Do the Yule Log Roll
A friend who's more like a younger sister celebrated her 30th birthday over the weekend, so a group of older folks decided to help her around the bend into a new decade. A bunch of calls were made, as were potluck assignments, and I set out to make a birthday dessert fit for a December babe in the woods.
The first thing that came to mind was a traditional buche de Noel, aka a yule log. Essentially, a yule log is a roulade, a fancy word for a cake layer that gets rolled up and filled with something yummy. Traditionally, the "log" is made from a genoise (sponge) cake, and the filling is made from buttercream or a flavored whipped cream. The idea is to make the cake look like a wood in the middle of an enchanted forest on a wintry day.
As tempting as it sounded, a traditional yule log calls for 2 or 3 hefty sticks of butter for ye olde buttercream, a cholesterol reality that had me rethink my Yuletide notion. I wanted something a bit lighter -- at least on the tongue -- and assumed my guests would, too.
And then, just like a Christmas dessert miracle, a recipe for an alternative roulade recipe appeared before my very eyes. Instead of sponge cake, this log called for a snow-white meringue, filled with mascarpone cheese, a spreadable, adaptable Italian "cream" cheese. Sounded like a dream come true.
However, as I studied the recipe, which comes from Sara Perry's "Holiday Baking," I wanted more color contrast than the white-on-white result that this version would offer. I called a trusted friend who's spent time as a pastry chef and asked for his thoughts on flavoring mascarpone with chocolate . . . it could be a yule log in reverse I thought. Snow covered, in fact!
He gave me thumbs up to my chocolate mascarpone idea and suggested adding a touch of booze, not so much to get my guests drunk, but to punch up the chocolate flavor, much like the way salt enhances the flavor of fruit. Kapow on the tongue.
Making meringue, by the way, is easier than making a cake batter. The trickiest part is separating the eggs because the whites then get beaten with cream of tartar and sugar that transform into glossy Alpine peaks. The fluffy stuff then gets baked in a shallow baking sheet called a jelly roll pan. Don't worry; even though it puffs up like some crazy hairdo, the meringue is quite pliable and will behave when it's time to roll.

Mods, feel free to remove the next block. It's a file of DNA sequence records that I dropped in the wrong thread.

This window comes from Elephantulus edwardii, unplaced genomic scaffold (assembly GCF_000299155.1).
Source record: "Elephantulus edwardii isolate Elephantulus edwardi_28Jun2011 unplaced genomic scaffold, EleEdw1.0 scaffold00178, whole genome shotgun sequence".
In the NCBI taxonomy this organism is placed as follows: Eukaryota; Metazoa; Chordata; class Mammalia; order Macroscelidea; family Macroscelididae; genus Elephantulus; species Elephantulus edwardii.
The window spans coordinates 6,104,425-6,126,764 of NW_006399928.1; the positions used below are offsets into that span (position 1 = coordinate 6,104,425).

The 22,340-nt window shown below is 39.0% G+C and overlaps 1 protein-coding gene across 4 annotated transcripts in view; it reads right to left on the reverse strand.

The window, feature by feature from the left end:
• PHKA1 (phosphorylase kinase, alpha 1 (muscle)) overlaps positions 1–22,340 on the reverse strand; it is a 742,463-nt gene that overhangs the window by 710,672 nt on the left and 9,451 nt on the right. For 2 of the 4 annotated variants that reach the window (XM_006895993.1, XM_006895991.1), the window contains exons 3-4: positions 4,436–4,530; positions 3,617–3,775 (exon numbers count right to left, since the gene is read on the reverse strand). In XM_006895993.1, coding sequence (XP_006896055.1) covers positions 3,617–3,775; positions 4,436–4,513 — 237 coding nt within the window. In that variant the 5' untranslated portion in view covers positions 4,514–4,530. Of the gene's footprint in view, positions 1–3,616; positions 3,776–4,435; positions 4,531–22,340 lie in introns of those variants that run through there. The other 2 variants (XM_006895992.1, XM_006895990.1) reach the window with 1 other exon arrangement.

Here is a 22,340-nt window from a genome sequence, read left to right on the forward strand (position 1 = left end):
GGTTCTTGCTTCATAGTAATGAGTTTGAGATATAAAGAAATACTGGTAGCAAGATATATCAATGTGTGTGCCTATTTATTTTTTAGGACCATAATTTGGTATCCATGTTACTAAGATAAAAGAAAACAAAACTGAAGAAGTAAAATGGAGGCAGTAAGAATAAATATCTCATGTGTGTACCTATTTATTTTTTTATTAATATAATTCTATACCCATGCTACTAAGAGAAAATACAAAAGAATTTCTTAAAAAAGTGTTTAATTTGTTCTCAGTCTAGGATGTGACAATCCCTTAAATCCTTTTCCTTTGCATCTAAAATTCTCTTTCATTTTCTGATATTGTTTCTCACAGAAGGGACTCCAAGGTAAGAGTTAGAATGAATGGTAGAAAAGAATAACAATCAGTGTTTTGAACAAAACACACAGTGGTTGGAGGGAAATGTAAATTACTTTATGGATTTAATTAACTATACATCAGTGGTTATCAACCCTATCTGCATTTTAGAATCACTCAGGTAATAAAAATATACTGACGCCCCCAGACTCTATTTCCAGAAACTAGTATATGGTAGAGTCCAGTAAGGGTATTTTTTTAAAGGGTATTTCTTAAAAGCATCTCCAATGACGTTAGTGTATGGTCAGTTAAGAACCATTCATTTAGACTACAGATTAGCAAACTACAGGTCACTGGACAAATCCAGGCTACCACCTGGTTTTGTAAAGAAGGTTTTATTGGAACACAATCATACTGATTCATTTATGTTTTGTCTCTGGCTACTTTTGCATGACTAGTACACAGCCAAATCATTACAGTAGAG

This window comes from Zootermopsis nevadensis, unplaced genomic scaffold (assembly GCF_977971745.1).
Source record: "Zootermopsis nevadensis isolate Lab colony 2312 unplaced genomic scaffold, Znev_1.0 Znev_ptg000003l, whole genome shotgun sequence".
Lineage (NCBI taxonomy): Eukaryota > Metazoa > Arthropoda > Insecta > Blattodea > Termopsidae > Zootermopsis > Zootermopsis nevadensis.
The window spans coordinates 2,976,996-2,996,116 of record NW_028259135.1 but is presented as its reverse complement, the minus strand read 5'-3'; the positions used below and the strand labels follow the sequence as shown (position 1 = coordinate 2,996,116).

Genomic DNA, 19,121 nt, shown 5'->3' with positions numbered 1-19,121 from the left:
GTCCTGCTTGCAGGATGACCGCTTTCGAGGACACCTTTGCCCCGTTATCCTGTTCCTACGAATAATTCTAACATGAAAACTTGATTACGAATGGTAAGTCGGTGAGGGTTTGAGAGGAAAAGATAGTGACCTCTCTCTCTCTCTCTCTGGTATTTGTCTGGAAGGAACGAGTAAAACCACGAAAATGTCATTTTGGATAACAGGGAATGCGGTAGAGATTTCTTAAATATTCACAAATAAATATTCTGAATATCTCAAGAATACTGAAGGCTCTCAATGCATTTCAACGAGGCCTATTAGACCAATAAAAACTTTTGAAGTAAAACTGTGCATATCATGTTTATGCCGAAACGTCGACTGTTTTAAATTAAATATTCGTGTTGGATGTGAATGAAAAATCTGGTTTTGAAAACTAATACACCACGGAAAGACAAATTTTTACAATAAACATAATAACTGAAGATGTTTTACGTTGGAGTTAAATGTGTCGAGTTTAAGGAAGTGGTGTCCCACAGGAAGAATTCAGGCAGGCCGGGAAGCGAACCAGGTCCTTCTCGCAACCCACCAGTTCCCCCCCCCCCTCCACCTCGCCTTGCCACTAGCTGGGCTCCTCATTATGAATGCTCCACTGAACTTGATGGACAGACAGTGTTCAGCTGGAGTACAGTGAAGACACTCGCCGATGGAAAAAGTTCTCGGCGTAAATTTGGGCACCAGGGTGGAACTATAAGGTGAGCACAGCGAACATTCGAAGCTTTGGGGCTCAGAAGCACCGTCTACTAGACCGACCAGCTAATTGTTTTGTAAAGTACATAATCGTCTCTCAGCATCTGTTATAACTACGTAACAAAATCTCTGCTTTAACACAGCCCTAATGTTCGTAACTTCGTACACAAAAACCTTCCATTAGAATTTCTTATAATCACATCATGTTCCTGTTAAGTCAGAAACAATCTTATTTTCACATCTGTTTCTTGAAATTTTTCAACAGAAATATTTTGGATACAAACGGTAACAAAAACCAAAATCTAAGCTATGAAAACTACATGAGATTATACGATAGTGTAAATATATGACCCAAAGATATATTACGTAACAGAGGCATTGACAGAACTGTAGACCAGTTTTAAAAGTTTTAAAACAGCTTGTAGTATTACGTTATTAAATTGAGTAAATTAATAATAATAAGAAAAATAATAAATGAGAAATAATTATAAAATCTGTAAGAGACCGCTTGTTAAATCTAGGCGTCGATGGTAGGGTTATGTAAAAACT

After I got the approval to chocolatize my mascarpone, I melted about 6 ounces of bittersweet choc which I added to the cheesy mixture. The flavors were exquisite. I couldn't get over how the chocolate and cheese were whispering love notions to each other. What a combo!
A few notes to keep in mind: Allow meringue to thoroughly cool. Do not panic as you roll up your log; the bottom layer of parchment helps you keep things on track. Allow time to chill whole thing for at least 2 hours to completely set up. Don't slice until ready to serve.
I set the platter in front of the guest to serve themselves and there was a moment of silence, followed by a unison of "Oh my God." I think that means "delicious."
Adapted from "Holiday Baking" by Sara Perry
8 egg whites, at room temperature
½ teaspoon cream of tartar
1 ¾ cup superfine sugar (aka bar sugar; Alternatively whiz 1 cup granulated sugar in a food processor or blender until fine, about 20 seconds)
2 teaspoons cornstarch
2 teaspoons pure vanilla extract
powdered sugar for dusting
To make meringue: Preheat oven to 350 degrees. Line bottom and sides of a 10x15 jelly roll pan with parchment paper and grease it lightly.
Using an electric mixer or standing mixer, beat egg whites and cream of tartar until foamy. Increase to high speed, slowly add sugar, and beat until glossy, stiff peaks form (not dry peaks), at least 6 minutes. Fold in vanilla, then dust meringue with cornstarch.
Pour meringue into prepared pan and smooth it out. Bake for 30 minutes. It will be puffy and high. Cool for five minutes, then loosen any edges that stick to the pan. Gently turn over onto a sheet of parchment paper dusted with powdered sugar. Cool for 10 minutes, then peel off paper.
6 ounces bittersweet chocolate
8 ounces mascarpone
¼ cup heavy cream
3 tablespoons baker's sugar
3 ounces Grand marnier, Kirsch
In a double boiler, melt chocolate and allow to cool slightly. In a medium bowl, beat on low speed mascarpone, cream and sugar, until blended. Add chocolate and liquor, if using.
To assemble: With a rubber spatula, scoop filling out of bowl and onto meringue layer (I trimmed edges with a serrated knife to make a straight edge.) and spread to coat evenly over entire surface. Beginning at a short side, carefully roll up meringue, using parchment paper to support it. Go slowly and keep rolling, using paper as your guide. When rolled, keep meringue covered with paper, place on a baking sheet and cover entire surface with foil or plastic wrap. Chill in fridge for 2-3 hours before serving. When ready to serve, slice. Best eaten while still somewhat cooled.
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